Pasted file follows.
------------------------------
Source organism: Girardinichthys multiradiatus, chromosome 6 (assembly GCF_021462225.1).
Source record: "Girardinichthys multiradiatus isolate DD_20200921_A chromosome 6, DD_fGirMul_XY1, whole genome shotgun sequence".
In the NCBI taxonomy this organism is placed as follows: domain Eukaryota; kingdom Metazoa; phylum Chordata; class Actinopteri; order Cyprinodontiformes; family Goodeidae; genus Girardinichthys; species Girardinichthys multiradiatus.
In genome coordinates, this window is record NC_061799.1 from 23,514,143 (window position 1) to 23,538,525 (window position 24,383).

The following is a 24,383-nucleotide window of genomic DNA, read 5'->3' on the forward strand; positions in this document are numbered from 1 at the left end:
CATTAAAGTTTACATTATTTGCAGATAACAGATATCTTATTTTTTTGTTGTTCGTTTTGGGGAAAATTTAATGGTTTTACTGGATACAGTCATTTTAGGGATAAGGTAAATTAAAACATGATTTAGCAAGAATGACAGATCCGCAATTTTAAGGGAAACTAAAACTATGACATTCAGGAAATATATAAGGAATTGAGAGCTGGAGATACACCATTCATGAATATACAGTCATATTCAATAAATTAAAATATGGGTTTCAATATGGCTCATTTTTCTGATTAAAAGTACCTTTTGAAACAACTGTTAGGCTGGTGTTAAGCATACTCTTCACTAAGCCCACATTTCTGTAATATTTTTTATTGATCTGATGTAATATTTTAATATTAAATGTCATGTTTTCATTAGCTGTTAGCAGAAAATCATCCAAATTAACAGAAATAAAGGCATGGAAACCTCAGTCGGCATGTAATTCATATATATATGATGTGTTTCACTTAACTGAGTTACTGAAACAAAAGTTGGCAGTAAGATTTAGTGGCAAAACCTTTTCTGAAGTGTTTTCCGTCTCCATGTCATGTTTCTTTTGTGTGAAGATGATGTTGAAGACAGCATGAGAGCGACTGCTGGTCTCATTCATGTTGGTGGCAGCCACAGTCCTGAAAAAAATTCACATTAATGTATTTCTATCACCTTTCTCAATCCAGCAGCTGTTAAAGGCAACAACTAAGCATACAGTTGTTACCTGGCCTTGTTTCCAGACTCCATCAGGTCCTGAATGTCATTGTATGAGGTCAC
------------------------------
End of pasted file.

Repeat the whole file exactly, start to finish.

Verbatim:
Source organism: Girardinichthys multiradiatus, chromosome 6 (assembly GCF_021462225.1).
Source record: "Girardinichthys multiradiatus isolate DD_20200921_A chromosome 6, DD_fGirMul_XY1, whole genome shotgun sequence".
In the NCBI taxonomy this organism is placed as follows: domain Eukaryota; kingdom Metazoa; phylum Chordata; class Actinopteri; order Cyprinodontiformes; family Goodeidae; genus Girardinichthys; species Girardinichthys multiradiatus.
In genome coordinates, this window is record NC_061799.1 from 23,514,143 (window position 1) to 23,538,525 (window position 24,383).

The following is a 24,383-nucleotide window of genomic DNA, read 5'->3' on the forward strand; positions in this document are numbered from 1 at the left end:
CATTAAAGTTTACATTATTTGCAGATAACAGATATCTTATTTTTTTGTTGTTCGTTTTGGGGAAAATTTAATGGTTTTACTGGATACAGTCATTTTAGGGATAAGGTAAATTAAAACATGATTTAGCAAGAATGACAGATCCGCAATTTTAAGGGAAACTAAAACTATGACATTCAGGAAATATATAAGGAATTGAGAGCTGGAGATACACCATTCATGAATATACAGTCATATTCAATAAATTAAAATATGGGTTTCAATATGGCTCATTTTTCTGATTAAAAGTACCTTTTGAAACAACTGTTAGGCTGGTGTTAAGCATACTCTTCACTAAGCCCACATTTCTGTAATATTTTTTATTGATCTGATGTAATATTTTAATATTAAATGTCATGTTTTCATTAGCTGTTAGCAGAAAATCATCCAAATTAACAGAAATAAAGGCATGGAAACCTCAGTCGGCATGTAATTCATATATATATGATGTGTTTCACTTAACTGAGTTACTGAAACAAAAGTTGGCAGTAAGATTTAGTGGCAAAACCTTTTCTGAAGTGTTTTCCGTCTCCATGTCATGTTTCTTTTGTGTGAAGATGATGTTGAAGACAGCATGAGAGCGACTGCTGGTCTCATTCATGTTGGTGGCAGCCACAGTCCTGAAAAAAATTCACATTAATGTATTTCTATCACCTTTCTCAATCCAGCAGCTGTTAAAGGCAACAACTAAGCATACAGTTGTTACCTGGCCTTGTTTCCAGACTCCATCAGGTCCTGAATGTCATTGTATGAGGTCAC